For evaluation purposes, the measured voltage pulses are preferably converted into rectangular pulses with a pulse width proportional to the respective time constant and are respectively compared to a counting pulse delayed by a prescribed time in comparison to the rising edges of the exciting current. Accordingly, the respective counting pulse is only forwarded given simultaneous presence of both pulses. Therefore, all voltage pulses whose time constant lies below the prescribed value are eliminated. The comparison of the two pulses over a coincidence element is expediently followed by a difference-forming pulse counting means which can be changed over in accordance with the polarity of the exciting current. This counting means can contain two counters of which the one counts the pulses given a negative exciting voltage and the other counts the pulses given a positive exciting voltage. The difference can then be obtained in a following subtraction unit. Instead of two counters, a single counter can also be employed which counts forward given one polarity of the exciting voltage and counts back given the other polarity.
As is known, one can form an electronic compass which identifies direction relative to the earth's field lines, such an electronic compass being formed by two probes disposed at right angles relative to one another. The inventive method is particularly advantageous for this purpose since the evaluation circuit can be alternately connected to both probes so that only one circuit need be provided. As already mentioned above, the method according to the invention requires no probe-associated balancing. Via the evaluation means and the counting means forming the difference, each probe supplies a digital measured value which corresponds to a trigonometric function. The angle which the electronic compass assumes relative to the field lines of the earth can then be directly determined via a trigonometric function converter.
FIG. 1 illustrates a basic circuit diagram for implementing the measuring method according to the invention;
FIG. 2A illustrates a diagram with the curve of the coil inductivity and FIG. 2B illustrates a curve of the secondary voltage in a circuit according to FIG. 1 without an external magnetic field;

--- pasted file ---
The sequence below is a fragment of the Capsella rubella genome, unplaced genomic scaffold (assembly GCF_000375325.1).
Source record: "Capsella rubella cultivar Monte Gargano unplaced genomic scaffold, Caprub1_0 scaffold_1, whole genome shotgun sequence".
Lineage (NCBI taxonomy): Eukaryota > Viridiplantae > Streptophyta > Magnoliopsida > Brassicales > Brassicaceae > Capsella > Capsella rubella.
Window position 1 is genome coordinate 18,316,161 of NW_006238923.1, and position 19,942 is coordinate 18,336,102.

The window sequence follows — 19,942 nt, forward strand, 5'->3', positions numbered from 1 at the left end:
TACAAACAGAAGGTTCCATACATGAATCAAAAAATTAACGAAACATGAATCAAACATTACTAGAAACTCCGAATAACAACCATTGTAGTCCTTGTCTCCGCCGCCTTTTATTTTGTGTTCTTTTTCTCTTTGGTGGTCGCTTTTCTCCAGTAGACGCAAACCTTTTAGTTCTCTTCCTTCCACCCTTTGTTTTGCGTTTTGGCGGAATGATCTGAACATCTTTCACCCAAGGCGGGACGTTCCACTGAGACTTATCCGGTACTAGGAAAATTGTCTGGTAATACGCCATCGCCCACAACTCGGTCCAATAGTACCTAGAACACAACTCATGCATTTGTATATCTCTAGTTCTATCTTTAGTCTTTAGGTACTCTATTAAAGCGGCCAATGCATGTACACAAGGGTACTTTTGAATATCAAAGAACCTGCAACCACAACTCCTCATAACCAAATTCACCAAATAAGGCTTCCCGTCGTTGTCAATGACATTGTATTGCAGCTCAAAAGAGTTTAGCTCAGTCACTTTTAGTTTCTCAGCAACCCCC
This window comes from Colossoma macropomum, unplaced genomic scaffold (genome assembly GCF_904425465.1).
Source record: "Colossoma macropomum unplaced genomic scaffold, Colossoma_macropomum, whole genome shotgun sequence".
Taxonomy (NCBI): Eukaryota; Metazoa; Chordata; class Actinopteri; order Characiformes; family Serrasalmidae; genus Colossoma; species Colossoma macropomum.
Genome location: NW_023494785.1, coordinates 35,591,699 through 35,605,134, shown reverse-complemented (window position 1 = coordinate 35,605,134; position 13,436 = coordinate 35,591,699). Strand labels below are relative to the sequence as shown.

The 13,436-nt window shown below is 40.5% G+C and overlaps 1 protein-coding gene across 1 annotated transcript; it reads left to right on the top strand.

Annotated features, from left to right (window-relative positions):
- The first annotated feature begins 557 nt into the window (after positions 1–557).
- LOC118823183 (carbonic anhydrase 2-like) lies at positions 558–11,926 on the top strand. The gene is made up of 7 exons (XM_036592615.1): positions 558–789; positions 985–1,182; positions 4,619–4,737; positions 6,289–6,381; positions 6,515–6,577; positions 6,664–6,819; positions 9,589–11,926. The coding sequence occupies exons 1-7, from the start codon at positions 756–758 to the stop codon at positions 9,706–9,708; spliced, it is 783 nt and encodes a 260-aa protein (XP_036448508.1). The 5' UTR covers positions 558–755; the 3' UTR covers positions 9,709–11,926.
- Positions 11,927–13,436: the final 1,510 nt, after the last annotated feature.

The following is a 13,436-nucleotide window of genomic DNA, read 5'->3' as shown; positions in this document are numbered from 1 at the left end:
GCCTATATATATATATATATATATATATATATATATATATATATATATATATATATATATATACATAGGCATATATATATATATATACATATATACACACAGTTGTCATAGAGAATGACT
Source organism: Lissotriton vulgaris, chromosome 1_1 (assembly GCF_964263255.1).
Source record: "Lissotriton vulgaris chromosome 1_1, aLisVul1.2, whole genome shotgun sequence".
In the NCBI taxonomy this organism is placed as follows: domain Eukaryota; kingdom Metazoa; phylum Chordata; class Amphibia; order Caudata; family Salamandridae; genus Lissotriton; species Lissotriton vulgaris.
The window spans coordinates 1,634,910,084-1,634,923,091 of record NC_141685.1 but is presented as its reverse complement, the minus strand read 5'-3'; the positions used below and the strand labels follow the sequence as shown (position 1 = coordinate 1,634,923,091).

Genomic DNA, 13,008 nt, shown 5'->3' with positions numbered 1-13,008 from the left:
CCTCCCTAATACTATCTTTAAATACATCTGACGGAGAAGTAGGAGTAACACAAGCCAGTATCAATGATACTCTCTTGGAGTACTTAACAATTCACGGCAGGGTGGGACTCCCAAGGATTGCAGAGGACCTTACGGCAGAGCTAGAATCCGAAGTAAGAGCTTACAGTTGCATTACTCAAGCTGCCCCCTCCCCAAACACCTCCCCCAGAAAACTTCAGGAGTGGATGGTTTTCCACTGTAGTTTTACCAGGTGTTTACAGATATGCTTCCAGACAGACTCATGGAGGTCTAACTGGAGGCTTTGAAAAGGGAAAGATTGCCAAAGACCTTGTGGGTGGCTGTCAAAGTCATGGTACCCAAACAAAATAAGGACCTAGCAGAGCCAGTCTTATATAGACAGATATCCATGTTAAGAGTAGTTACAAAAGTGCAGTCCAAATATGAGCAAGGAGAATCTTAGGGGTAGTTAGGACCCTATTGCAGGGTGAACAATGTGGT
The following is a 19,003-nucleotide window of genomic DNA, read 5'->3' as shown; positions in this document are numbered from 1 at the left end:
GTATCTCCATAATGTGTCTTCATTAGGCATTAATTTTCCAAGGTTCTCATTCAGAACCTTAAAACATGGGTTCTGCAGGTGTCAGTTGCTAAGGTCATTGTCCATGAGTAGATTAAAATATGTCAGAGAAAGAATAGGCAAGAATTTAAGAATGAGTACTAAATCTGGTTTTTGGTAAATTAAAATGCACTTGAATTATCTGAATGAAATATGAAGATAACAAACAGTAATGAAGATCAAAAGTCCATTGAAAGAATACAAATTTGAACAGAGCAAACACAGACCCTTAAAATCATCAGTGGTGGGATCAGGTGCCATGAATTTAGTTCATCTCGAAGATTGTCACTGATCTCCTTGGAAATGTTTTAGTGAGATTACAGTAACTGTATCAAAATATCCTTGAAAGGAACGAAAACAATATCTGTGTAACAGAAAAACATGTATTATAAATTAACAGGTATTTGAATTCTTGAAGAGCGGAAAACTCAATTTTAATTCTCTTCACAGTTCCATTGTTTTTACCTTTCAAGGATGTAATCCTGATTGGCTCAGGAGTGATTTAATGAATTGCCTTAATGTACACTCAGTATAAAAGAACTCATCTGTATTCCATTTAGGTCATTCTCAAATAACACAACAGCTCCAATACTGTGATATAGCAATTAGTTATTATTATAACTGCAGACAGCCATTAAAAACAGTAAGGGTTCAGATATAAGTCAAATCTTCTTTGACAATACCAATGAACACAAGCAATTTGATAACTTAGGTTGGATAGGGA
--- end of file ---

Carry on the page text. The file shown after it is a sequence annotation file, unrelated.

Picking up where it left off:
FIG. 3A illustrates a curve of the coil inductivity and FIG. 3B is a curve of secondary voltage with an external magnetic field;
FIG. 4 illustrates a circuit arrangement for implementing the inventive method;
FIG. 5 illustrates a time diagram for the current and voltage curves in the circuit according to FIG. 4;
FIG. 6 illustrates a different embodiment of the exciting current feed in the circuit according to FIG. 4;
FIGS. 7A-7D illustrate diagrams for comparison of voltage pulses generated at different exciting currents;
FIG. 8 illustrates a basic circuit diagram for an electronic compass which functions according to the inventive principle; and
FIG. 9 illustrates a variation of the voltage measuring means in the circuit arrangement according to FIG. 4.
The basic circuit diagram of FIG. 1 shows a magnetic probe in the form of a coil S with the inductance LS. Two current sources E1 and E2 whose currents are superimposed are connected to coil S. The current source E1 generates a current iI which rises uniformly with time t according to a constant k, i.e. iI =k·t. This current iI causes the coil S to traverse the entire range from negative up to positive saturation. A rectangular alternating current iP is superimposed on the current iI by the current source E2. By so doing, a voltage pulse sequence uP is generated in the coil S, being measured at the secondary side. Accordingly, a high pass filter HP with the resistor R and the capacitor C eliminates the dc component.